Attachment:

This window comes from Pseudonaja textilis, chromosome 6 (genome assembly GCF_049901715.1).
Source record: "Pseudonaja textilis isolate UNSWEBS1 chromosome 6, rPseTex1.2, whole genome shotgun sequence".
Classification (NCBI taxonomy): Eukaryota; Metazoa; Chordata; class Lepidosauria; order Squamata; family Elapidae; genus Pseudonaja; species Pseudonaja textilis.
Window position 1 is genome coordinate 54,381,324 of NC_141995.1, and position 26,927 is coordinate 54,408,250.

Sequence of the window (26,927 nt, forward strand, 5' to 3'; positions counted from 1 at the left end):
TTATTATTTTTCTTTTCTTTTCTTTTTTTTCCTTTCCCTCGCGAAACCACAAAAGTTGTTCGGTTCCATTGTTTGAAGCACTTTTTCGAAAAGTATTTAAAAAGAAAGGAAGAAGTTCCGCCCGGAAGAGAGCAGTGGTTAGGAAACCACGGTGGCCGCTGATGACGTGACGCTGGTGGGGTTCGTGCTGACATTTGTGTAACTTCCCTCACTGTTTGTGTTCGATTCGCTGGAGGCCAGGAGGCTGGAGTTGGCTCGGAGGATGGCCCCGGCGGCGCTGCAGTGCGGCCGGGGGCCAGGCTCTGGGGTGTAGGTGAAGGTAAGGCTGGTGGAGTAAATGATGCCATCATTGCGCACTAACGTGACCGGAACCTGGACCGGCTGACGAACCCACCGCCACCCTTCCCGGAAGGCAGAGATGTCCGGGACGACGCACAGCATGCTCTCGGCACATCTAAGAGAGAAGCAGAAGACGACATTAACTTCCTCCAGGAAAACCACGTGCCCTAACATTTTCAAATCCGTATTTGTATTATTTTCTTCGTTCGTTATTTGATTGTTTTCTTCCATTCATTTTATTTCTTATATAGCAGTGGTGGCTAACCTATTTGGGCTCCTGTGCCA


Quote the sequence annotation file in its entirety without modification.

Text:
This window comes from Pseudonaja textilis, chromosome 6 (genome assembly GCF_049901715.1).
Source record: "Pseudonaja textilis isolate UNSWEBS1 chromosome 6, rPseTex1.2, whole genome shotgun sequence".
Classification (NCBI taxonomy): Eukaryota; Metazoa; Chordata; class Lepidosauria; order Squamata; family Elapidae; genus Pseudonaja; species Pseudonaja textilis.
Window position 1 is genome coordinate 54,381,324 of NC_141995.1, and position 26,927 is coordinate 54,408,250.

Sequence of the window (26,927 nt, forward strand, 5' to 3'; positions counted from 1 at the left end):
TTATTATTTTTCTTTTCTTTTCTTTTTTTTCCTTTCCCTCGCGAAACCACAAAAGTTGTTCGGTTCCATTGTTTGAAGCACTTTTTCGAAAAGTATTTAAAAAGAAAGGAAGAAGTTCCGCCCGGAAGAGAGCAGTGGTTAGGAAACCACGGTGGCCGCTGATGACGTGACGCTGGTGGGGTTCGTGCTGACATTTGTGTAACTTCCCTCACTGTTTGTGTTCGATTCGCTGGAGGCCAGGAGGCTGGAGTTGGCTCGGAGGATGGCCCCGGCGGCGCTGCAGTGCGGCCGGGGGCCAGGCTCTGGGGTGTAGGTGAAGGTAAGGCTGGTGGAGTAAATGATGCCATCATTGCGCACTAACGTGACCGGAACCTGGACCGGCTGACGAACCCACCGCCACCCTTCCCGGAAGGCAGAGATGTCCGGGACGACGCACAGCATGCTCTCGGCACATCTAAGAGAGAAGCAGAAGACGACATTAACTTCCTCCAGGAAAACCACGTGCCCTAACATTTTCAAATCCGTATTTGTATTATTTTCTTCGTTCGTTATTTGATTGTTTTCTTCCATTCATTTTATTTCTTATATAGCAGTGGTGGCTAACCTATTTGGGCTCCTGTGCCA